Other medications that block testosterone from reaching the cancer cells are called anti-androgens. These medications include bicalutamide (Casodex). flutamide and nilutamide (Nilandron). One of these medications may be given with a LH-RH agonist or it may be given before the LH-RH is given.
When hormone therapy stops working an anti-androgen drug may be an option, which includes enzalutamide (Xtandi) and apalutamide (Erleada).
Other possible medications that may be used to control testosterone levels include abiraterone (Yonsa, Zytiga), ketoconazole (antifungal medication), estrogen (the female hormone) and steroid drugs.
Radiation therapy is another option. It uses high-powered beams of energy (X-rays and protons) to kill cancer cells. It may help with the bone pain.
Surgical treatment may be used to remove the testicles as it reduces testosterone levels. However, surgery is typically used only for those men who are experiencing signs and symptoms of their cancer, such as difficulty in passing their urine. Surgery is also used for cancer that has grown beyond the edges of the prostate. Lymph nodes near the prostate may be removed and tested for cancer cells.
Chemotherapy may also be prescribed to slow the growth of cancer cells to prolong the life of men with prostate cancer. The immune system may be trained to recognize cells using immunotherapy. Sipuleucel-T (Provenge) is a form of immunotherapy specifically developed to genetically engineer your immune system to fight prostate cancer.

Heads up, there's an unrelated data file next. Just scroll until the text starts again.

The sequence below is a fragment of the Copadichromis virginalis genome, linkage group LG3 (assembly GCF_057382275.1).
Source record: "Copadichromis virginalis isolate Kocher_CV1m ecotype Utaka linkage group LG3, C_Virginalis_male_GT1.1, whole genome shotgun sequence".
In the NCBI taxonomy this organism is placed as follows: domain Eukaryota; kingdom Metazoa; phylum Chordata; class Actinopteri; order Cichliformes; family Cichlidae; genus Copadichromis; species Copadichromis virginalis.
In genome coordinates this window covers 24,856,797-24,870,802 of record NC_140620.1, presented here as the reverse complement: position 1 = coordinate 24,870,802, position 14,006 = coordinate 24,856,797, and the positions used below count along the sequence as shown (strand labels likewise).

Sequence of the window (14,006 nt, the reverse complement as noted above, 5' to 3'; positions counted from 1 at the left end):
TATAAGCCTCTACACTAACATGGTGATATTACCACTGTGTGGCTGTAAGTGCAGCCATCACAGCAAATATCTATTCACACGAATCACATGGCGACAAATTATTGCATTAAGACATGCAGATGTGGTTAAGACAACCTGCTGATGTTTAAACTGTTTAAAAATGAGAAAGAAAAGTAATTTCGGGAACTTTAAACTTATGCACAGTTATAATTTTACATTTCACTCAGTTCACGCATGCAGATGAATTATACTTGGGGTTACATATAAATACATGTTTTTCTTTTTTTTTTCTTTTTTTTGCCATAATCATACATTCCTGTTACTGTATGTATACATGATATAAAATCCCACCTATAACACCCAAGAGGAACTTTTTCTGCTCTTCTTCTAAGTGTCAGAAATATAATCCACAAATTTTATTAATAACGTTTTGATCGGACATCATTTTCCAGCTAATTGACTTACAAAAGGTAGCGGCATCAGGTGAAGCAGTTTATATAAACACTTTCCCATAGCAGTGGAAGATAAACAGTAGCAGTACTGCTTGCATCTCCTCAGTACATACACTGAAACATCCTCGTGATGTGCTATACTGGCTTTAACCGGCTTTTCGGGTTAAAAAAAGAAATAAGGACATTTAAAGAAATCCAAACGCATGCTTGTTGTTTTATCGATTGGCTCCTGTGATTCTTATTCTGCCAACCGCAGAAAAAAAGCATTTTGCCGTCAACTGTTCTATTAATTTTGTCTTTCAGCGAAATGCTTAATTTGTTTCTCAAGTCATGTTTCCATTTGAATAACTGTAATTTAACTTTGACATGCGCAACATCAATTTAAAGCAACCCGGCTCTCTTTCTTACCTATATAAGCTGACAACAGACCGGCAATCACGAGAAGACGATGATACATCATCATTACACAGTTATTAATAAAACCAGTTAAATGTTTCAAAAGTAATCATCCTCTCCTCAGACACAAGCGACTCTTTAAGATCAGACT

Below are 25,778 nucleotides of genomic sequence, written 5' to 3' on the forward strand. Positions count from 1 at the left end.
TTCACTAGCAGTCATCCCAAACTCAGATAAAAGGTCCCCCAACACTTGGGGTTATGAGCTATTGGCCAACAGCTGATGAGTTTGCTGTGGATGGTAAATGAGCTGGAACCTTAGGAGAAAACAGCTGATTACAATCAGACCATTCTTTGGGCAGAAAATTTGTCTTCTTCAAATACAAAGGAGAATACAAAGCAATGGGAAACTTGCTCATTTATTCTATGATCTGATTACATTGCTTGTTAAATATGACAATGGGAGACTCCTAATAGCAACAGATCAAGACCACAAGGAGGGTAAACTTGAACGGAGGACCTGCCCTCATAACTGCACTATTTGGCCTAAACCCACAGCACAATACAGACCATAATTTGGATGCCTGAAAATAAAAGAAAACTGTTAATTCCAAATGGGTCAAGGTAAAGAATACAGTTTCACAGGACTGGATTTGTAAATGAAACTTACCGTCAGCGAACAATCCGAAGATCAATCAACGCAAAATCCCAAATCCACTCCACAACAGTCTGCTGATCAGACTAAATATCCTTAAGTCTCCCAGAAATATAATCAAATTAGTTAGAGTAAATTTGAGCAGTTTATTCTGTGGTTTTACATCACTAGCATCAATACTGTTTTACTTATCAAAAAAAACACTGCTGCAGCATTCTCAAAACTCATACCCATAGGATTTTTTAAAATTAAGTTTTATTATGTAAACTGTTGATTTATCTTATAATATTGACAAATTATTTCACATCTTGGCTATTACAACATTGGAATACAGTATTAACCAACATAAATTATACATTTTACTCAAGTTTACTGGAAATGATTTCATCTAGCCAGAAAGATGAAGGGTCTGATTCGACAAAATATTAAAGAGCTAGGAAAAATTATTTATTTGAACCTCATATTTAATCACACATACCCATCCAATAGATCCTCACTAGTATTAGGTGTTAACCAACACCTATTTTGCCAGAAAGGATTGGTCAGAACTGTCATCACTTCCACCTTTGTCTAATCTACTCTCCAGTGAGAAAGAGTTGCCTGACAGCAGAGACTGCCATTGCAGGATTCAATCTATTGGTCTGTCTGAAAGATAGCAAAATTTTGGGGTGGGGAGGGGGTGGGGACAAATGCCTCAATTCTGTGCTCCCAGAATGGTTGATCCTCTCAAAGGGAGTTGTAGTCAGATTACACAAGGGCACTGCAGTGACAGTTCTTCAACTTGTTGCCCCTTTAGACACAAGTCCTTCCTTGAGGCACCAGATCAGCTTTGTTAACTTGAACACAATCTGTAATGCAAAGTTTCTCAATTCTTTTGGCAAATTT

Bone thinning is a result of the treatment for prostate cancer that causes the damage to the bones, so medications can treat this thinning. If the prostate cancer has spread to the bones than a radioactive medication may be used, such as samarium-153 (Quadramet), Strontium-89 (Metastron) or radium-223 (Xofigo) may be used as they target the fast-growing prostate cancer cells in the bones, and they may relieve bone pain.
If you are experiencing pain there are pain medications and treatments available.
There are possible side effects to the hormone therapy that include:
- Hot flashes
- Reduced sex drive
- Loss of bone mass
- Breast enlargement
- Weight gain
Foods That Help Prevent Prostate Cancer
There are some foods that have been shown through research that help prevent prostate cancer, which include:
- Tomatoes (contains lycopene)
- Green Tea
- Legumes and soybeans
- Pomegranate juice
Hormone Therapy for High-Risk Prostate Cancer
Prostate cancer is a fairly common cancer among men once they reach their mid-sixties. Most men live at least 5 years after their diagnosis. There are not many signs or symptoms in the early stages of this disease. There are treatments that typically lower the testosterone level, which kills the prostate cancer cells.
Did you know anything about prostate cancer before reading this article?
This content is accurate and true to the best of the author’s knowledge and does not substitute for diagnosis, prognosis, treatment, prescription, and/or dietary advice from a licensed health professional. Drugs, supplements, and natural remedies may have dangerous side effects. If pregnant or nursing, consult with a qualified provider on an individual basis. Seek immediate help if you are experiencing a medical emergency.
© 2020 Pamela Oglesby